Chairman's Desk

The U.S. Supreme Court leak on abortion ruling shows slippery slopes are real — and progress is never safe

Two weeks ago in these pages, I cautioned readers not to look away from pending (and in some cases already implemented) legislation in U.S. states that undermines the rights of LGBTQ Americans.

Now, social progress in America has been dealt another, potentially far more catastrophic, blow. A leaked draft opinion from the country’s conservative-dominated Supreme Court indicates its intention to reverse half a century of legal precedent and the codified right to an abortion.

Lots will get lost amidst the noise and the furor brought about by this unprecedented leak. But again, do not look away; focus on just what’s at stake. The language and reasoning in the leaked opinion reveals a sinister and deliberately vague repudiation of progressive causes, one that we have no reason to believe won’t have implications beyond abortion rights.

In fact, it confirms something that many of us feared to be true: social progress is never truly safe and arguments we thought may be legally benched will rear their ugly heads the second their proponents are given a chance.

Hopes, including my own, that Donald Trump’s presidency would be remembered merely as an innocuous and largely inconsequential historical blip have been proven wrong, beyond doubt. Rather, the court that Trump loaded with socially conservative justices now threatens to reignite the most controversial and divisive issue in America in an ambiguously threatening way.

With the Trump-appointed justices in tow, it is the ultra-conservative Samuel Alito, appointed by George W. Bush, whose leaked draft provides a stark insight into this threat. In the draft, Alito declares the landmark Roe v. Wade decision “was egregiously wrong from the start … its reasoning was exceptionally weak, and the decision has had damaging consequences.” He also argues that the right to abortion has no constitutional criterion, nor is it “deeply rooted” in America’s “history and traditions.”

Whatever you think of abortion rights (for the record, I am strongly in favour of them), dismissing established legal precedent on the grounds that it has no root in distant tradition is alarming rhetoric. This should concern all those in favour of social progress and open debate. Worryingly, Alito is trying not only to renounce the logic and legal protections around abortion rights, but the very idea that “history and traditions” can and should be challenged as new realities develop and as historically marginalized groups find their voices.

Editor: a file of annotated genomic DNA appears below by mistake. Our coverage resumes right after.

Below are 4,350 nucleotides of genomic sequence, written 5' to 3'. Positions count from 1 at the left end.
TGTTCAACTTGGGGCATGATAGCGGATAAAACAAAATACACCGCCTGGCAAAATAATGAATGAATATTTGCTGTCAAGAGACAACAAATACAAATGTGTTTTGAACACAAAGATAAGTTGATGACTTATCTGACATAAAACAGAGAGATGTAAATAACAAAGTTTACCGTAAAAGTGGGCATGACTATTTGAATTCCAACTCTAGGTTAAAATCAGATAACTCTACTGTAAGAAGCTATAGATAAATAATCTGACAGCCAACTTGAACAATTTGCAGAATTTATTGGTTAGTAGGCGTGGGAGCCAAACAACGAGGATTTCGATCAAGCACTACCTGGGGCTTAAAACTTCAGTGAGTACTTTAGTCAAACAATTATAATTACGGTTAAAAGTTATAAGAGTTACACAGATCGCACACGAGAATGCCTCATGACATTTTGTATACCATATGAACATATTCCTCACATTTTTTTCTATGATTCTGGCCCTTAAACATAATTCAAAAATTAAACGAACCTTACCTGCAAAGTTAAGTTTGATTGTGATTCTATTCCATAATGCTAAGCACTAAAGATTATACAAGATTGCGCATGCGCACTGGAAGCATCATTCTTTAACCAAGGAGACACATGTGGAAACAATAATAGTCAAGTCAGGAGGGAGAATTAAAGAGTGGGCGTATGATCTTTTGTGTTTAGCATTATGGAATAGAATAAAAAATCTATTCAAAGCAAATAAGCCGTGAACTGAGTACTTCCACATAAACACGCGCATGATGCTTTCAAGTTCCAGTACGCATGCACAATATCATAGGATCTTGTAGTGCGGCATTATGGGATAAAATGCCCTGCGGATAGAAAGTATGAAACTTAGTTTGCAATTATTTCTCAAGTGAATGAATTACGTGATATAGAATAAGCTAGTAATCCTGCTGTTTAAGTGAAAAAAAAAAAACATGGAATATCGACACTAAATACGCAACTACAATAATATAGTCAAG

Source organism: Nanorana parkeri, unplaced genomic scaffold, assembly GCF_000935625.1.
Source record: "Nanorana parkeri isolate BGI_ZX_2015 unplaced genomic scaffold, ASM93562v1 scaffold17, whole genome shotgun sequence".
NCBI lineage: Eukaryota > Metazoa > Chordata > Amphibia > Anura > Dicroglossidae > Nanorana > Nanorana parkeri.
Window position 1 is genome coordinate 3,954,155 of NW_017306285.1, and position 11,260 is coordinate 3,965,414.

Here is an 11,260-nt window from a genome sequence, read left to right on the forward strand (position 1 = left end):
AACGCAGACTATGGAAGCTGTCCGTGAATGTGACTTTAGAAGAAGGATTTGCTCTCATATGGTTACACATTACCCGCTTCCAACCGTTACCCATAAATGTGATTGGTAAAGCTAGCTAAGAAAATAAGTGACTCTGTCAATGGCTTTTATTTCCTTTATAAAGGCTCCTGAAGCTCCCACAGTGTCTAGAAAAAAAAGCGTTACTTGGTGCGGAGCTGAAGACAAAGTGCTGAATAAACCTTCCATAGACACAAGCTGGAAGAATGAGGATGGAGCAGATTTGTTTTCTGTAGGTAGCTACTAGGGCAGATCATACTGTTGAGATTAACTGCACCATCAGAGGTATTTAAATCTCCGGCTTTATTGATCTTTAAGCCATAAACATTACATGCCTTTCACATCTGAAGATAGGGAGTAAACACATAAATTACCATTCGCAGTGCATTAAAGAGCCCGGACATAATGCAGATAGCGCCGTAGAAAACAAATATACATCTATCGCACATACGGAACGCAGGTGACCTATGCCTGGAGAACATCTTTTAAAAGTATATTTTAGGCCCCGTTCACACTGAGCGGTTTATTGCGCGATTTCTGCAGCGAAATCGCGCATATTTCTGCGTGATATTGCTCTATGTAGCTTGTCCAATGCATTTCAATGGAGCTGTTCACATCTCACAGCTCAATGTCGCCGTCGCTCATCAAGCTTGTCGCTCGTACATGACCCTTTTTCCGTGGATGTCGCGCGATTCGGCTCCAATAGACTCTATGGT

Most concerning for me personally is, taken verbatim, these very arguments could be applied to another landmark Supreme Court decision: the one establishing the right to equal marriage. Jim Obergefell, the lead plaintiff in that case, has voiced similar fears, being “overwhelmed, scared and concerned about our nation and the rights that we enjoy.”

While Justice Alito was quick to dismiss suggestions that equal marriage might be next on his docket, the foreboding and archaic tone of his draft opinion suggests otherwise. Like abortion rights, it has been excluded from tradition and is not explicitly protected by the U.S. Constitution, a fact which leaves it vulnerable to attack and misrepresentation.

When Roe v. Wade was passed in 1973, it was decided 7-2, with five Republican appointees in favour. Almost 50 years later it stands a real chance of being overturned by Republican appointees. As Trump loaded the court, alarm bells were sounded. But as is often the case with the “slippery slope” argument, its consequences seemed so far away that it was dismissed, just as Chicken Little was. But it now appears the slope was indeed slick, and this draft opinion demonstrates those concerns were well-placed.

Rights, no matter how established, are never immune to challenges or threats. Even though many rights have been won over decades or even centuries, their erosion starts in a creeping and incremental way — and can well end at whiplash speed. The cadence of this draft opinion provides all the confirmation you need.

This article first appeared in the Toronto Star on May 15, 2022.

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